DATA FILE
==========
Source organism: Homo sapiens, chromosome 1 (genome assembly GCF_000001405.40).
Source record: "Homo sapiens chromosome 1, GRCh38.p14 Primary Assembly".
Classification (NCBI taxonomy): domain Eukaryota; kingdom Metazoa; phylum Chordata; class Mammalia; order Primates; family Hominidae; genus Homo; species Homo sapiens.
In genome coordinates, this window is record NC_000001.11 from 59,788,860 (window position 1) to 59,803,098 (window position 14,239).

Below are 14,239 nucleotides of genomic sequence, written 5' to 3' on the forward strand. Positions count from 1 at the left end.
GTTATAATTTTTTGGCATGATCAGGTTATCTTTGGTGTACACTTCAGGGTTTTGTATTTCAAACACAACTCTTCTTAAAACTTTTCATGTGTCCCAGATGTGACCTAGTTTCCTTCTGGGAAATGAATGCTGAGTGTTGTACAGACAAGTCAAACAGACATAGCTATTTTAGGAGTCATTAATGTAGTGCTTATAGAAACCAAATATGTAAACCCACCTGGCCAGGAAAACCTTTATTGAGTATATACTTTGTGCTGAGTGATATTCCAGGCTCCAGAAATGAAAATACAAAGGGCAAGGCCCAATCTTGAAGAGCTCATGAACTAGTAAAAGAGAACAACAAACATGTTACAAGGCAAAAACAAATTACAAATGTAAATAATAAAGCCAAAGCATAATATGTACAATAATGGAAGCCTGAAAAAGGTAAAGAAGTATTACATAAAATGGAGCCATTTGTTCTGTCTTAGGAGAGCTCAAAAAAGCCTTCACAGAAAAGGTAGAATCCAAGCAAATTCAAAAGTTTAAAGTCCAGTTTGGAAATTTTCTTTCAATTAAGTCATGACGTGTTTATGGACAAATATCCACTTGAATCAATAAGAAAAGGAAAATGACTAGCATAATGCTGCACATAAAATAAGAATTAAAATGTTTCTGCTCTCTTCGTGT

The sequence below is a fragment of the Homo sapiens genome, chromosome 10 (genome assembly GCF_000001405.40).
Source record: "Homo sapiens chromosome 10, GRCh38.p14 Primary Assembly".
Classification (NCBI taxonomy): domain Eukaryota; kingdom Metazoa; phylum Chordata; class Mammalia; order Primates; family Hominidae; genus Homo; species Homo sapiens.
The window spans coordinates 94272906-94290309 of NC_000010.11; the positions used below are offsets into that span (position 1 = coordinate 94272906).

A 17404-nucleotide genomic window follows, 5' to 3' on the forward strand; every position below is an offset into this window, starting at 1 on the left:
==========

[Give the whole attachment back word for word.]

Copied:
Source organism: Homo sapiens, chromosome 1 (genome assembly GCF_000001405.40).
Source record: "Homo sapiens chromosome 1, GRCh38.p14 Primary Assembly".
Classification (NCBI taxonomy): domain Eukaryota; kingdom Metazoa; phylum Chordata; class Mammalia; order Primates; family Hominidae; genus Homo; species Homo sapiens.
In genome coordinates, this window is record NC_000001.11 from 59,788,860 (window position 1) to 59,803,098 (window position 14,239).

Below are 14,239 nucleotides of genomic sequence, written 5' to 3' on the forward strand. Positions count from 1 at the left end.
GTTATAATTTTTTGGCATGATCAGGTTATCTTTGGTGTACACTTCAGGGTTTTGTATTTCAAACACAACTCTTCTTAAAACTTTTCATGTGTCCCAGATGTGACCTAGTTTCCTTCTGGGAAATGAATGCTGAGTGTTGTACAGACAAGTCAAACAGACATAGCTATTTTAGGAGTCATTAATGTAGTGCTTATAGAAACCAAATATGTAAACCCACCTGGCCAGGAAAACCTTTATTGAGTATATACTTTGTGCTGAGTGATATTCCAGGCTCCAGAAATGAAAATACAAAGGGCAAGGCCCAATCTTGAAGAGCTCATGAACTAGTAAAAGAGAACAACAAACATGTTACAAGGCAAAAACAAATTACAAATGTAAATAATAAAGCCAAAGCATAATATGTACAATAATGGAAGCCTGAAAAAGGTAAAGAAGTATTACATAAAATGGAGCCATTTGTTCTGTCTTAGGAGAGCTCAAAAAAGCCTTCACAGAAAAGGTAGAATCCAAGCAAATTCAAAAGTTTAAAGTCCAGTTTGGAAATTTTCTTTCAATTAAGTCATGACGTGTTTATGGACAAATATCCACTTGAATCAATAAGAAAAGGAAAATGACTAGCATAATGCTGCACATAAAATAAGAATTAAAATGTTTCTGCTCTCTTCGTGT

The sequence below is a fragment of the Homo sapiens genome, chromosome 10 (genome assembly GCF_000001405.40).
Source record: "Homo sapiens chromosome 10, GRCh38.p14 Primary Assembly".
Classification (NCBI taxonomy): domain Eukaryota; kingdom Metazoa; phylum Chordata; class Mammalia; order Primates; family Hominidae; genus Homo; species Homo sapiens.
The window spans coordinates 94272906-94290309 of NC_000010.11; the positions used below are offsets into that span (position 1 = coordinate 94272906).

A 17404-nucleotide genomic window follows, 5' to 3' on the forward strand; every position below is an offset into this window, starting at 1 on the left: